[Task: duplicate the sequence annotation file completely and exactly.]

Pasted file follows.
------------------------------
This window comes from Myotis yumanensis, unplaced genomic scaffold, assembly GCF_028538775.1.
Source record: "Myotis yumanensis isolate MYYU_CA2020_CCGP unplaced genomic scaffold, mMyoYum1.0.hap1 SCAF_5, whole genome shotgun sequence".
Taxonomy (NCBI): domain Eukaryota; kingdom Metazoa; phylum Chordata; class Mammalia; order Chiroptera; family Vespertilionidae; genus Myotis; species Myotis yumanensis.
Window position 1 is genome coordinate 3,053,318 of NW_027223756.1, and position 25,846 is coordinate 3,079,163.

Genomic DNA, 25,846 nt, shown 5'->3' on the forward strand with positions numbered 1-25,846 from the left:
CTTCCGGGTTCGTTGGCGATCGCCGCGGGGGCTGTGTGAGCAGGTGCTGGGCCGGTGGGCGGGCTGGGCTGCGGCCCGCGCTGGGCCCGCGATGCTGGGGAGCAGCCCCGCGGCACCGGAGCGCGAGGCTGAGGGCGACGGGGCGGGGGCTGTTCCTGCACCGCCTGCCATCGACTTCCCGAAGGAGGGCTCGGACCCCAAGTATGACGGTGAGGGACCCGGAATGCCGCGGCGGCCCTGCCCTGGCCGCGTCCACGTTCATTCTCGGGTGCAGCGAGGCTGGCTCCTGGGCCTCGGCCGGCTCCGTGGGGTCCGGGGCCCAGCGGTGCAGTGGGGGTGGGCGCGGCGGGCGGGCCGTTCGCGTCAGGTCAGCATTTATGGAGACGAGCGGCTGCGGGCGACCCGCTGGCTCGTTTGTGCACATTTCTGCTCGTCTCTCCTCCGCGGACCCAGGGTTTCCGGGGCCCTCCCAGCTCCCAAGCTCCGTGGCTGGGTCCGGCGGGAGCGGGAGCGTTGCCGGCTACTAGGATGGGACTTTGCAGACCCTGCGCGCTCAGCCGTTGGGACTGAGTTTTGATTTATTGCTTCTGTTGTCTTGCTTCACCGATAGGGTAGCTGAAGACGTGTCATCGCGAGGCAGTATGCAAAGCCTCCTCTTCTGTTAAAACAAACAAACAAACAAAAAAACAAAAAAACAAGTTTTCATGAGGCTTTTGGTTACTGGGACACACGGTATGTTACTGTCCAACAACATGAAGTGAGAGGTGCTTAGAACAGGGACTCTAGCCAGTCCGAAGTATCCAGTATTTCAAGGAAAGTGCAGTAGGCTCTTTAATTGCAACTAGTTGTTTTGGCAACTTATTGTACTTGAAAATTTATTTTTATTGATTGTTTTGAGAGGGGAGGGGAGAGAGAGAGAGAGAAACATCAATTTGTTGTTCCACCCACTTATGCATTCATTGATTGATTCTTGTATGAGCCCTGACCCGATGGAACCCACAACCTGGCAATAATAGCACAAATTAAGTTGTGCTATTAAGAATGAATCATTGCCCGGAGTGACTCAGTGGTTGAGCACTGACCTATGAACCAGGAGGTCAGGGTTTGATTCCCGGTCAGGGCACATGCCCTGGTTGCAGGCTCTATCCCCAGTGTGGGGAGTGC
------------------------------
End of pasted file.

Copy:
This window comes from Myotis yumanensis, unplaced genomic scaffold, assembly GCF_028538775.1.
Source record: "Myotis yumanensis isolate MYYU_CA2020_CCGP unplaced genomic scaffold, mMyoYum1.0.hap1 SCAF_5, whole genome shotgun sequence".
Taxonomy (NCBI): domain Eukaryota; kingdom Metazoa; phylum Chordata; class Mammalia; order Chiroptera; family Vespertilionidae; genus Myotis; species Myotis yumanensis.
Window position 1 is genome coordinate 3,053,318 of NW_027223756.1, and position 25,846 is coordinate 3,079,163.

Genomic DNA, 25,846 nt, shown 5'->3' on the forward strand with positions numbered 1-25,846 from the left:
CTTCCGGGTTCGTTGGCGATCGCCGCGGGGGCTGTGTGAGCAGGTGCTGGGCCGGTGGGCGGGCTGGGCTGCGGCCCGCGCTGGGCCCGCGATGCTGGGGAGCAGCCCCGCGGCACCGGAGCGCGAGGCTGAGGGCGACGGGGCGGGGGCTGTTCCTGCACCGCCTGCCATCGACTTCCCGAAGGAGGGCTCGGACCCCAAGTATGACGGTGAGGGACCCGGAATGCCGCGGCGGCCCTGCCCTGGCCGCGTCCACGTTCATTCTCGGGTGCAGCGAGGCTGGCTCCTGGGCCTCGGCCGGCTCCGTGGGGTCCGGGGCCCAGCGGTGCAGTGGGGGTGGGCGCGGCGGGCGGGCCGTTCGCGTCAGGTCAGCATTTATGGAGACGAGCGGCTGCGGGCGACCCGCTGGCTCGTTTGTGCACATTTCTGCTCGTCTCTCCTCCGCGGACCCAGGGTTTCCGGGGCCCTCCCAGCTCCCAAGCTCCGTGGCTGGGTCCGGCGGGAGCGGGAGCGTTGCCGGCTACTAGGATGGGACTTTGCAGACCCTGCGCGCTCAGCCGTTGGGACTGAGTTTTGATTTATTGCTTCTGTTGTCTTGCTTCACCGATAGGGTAGCTGAAGACGTGTCATCGCGAGGCAGTATGCAAAGCCTCCTCTTCTGTTAAAACAAACAAACAAACAAAAAAACAAAAAAACAAGTTTTCATGAGGCTTTTGGTTACTGGGACACACGGTATGTTACTGTCCAACAACATGAAGTGAGAGGTGCTTAGAACAGGGACTCTAGCCAGTCCGAAGTATCCAGTATTTCAAGGAAAGTGCAGTAGGCTCTTTAATTGCAACTAGTTGTTTTGGCAACTTATTGTACTTGAAAATTTATTTTTATTGATTGTTTTGAGAGGGGAGGGGAGAGAGAGAGAGAGAAACATCAATTTGTTGTTCCACCCACTTATGCATTCATTGATTGATTCTTGTATGAGCCCTGACCCGATGGAACCCACAACCTGGCAATAATAGCACAAATTAAGTTGTGCTATTAAGAATGAATCATTGCCCGGAGTGACTCAGTGGTTGAGCACTGACCTATGAACCAGGAGGTCAGGGTTTGATTCCCGGTCAGGGCACATGCCCTGGTTGCAGGCTCTATCCCCAGTGTGGGGAGTGC